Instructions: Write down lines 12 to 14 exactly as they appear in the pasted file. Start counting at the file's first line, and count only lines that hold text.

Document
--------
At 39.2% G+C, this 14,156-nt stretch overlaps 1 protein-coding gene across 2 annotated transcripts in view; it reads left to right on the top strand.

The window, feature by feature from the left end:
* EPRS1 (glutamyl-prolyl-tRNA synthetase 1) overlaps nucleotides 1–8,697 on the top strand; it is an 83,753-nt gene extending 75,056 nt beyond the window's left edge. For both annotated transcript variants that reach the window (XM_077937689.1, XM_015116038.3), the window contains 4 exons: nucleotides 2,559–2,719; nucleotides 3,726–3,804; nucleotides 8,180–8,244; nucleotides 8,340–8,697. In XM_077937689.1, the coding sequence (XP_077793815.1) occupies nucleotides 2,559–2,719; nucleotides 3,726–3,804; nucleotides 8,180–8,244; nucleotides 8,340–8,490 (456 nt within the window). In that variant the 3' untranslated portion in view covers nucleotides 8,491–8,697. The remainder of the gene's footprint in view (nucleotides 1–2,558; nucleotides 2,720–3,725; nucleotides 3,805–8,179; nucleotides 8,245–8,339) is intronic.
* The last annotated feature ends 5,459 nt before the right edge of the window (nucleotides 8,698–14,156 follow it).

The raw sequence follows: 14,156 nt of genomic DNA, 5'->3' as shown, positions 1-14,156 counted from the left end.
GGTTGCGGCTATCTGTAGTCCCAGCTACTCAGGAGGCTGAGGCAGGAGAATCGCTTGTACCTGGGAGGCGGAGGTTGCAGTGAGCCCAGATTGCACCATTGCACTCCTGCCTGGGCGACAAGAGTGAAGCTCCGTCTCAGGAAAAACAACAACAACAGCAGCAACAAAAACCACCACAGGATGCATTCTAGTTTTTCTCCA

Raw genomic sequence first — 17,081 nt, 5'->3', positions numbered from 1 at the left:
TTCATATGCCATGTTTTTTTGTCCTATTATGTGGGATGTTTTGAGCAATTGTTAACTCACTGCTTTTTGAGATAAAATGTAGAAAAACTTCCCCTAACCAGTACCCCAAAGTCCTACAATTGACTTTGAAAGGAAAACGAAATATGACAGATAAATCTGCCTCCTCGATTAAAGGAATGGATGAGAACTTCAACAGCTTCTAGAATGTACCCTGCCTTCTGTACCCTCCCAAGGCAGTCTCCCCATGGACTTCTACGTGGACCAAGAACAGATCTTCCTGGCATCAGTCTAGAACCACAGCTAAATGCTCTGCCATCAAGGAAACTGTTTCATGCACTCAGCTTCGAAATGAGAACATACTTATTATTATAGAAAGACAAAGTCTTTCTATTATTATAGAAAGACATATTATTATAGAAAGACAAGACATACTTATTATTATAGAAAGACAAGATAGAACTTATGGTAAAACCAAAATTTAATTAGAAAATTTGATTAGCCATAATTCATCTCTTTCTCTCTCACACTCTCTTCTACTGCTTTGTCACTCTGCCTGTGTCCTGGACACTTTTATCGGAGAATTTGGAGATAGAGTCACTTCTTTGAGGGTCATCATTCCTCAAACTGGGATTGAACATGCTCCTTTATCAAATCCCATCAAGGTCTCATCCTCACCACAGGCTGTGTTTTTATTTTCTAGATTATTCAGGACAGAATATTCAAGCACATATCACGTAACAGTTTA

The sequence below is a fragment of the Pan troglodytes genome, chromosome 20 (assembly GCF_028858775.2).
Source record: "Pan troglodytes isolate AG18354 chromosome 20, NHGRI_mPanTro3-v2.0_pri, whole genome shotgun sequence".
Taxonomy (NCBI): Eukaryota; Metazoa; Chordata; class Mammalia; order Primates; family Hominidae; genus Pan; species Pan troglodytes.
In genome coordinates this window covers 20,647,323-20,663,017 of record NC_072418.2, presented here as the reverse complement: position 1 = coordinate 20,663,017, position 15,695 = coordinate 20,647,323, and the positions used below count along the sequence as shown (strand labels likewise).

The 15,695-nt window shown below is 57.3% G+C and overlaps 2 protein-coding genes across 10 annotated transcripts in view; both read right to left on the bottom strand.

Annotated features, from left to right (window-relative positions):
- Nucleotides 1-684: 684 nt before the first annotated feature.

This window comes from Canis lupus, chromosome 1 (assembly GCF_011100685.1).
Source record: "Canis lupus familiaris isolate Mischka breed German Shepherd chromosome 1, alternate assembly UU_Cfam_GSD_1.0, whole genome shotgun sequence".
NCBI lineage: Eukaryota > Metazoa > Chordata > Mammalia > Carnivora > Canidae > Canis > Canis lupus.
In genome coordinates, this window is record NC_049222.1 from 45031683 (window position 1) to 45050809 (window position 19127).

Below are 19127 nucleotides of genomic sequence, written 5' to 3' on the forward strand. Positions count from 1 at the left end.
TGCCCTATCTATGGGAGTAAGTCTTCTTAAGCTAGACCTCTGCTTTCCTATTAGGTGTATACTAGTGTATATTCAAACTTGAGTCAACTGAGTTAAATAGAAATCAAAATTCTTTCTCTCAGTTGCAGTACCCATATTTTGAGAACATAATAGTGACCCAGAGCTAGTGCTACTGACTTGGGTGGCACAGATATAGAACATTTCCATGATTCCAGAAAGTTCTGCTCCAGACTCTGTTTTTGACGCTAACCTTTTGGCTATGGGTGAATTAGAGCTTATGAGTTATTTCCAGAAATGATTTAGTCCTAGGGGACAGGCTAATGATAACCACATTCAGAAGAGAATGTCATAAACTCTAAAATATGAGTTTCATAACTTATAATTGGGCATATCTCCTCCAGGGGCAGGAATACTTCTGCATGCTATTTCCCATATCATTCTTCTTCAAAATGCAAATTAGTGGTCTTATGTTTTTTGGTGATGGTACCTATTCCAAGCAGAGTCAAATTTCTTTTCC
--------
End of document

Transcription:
In genome coordinates this window covers 20,647,323-20,663,017 of record NC_072418.2, presented here as the reverse complement: position 1 = coordinate 20,663,017, position 15,695 = coordinate 20,647,323, and the positions used below count along the sequence as shown (strand labels likewise).

The 15,695-nt window shown below is 57.3% G+C and overlaps 2 protein-coding genes across 10 annotated transcripts in view; both read right to left on the bottom strand.

Annotated features, from left to right (window-relative positions):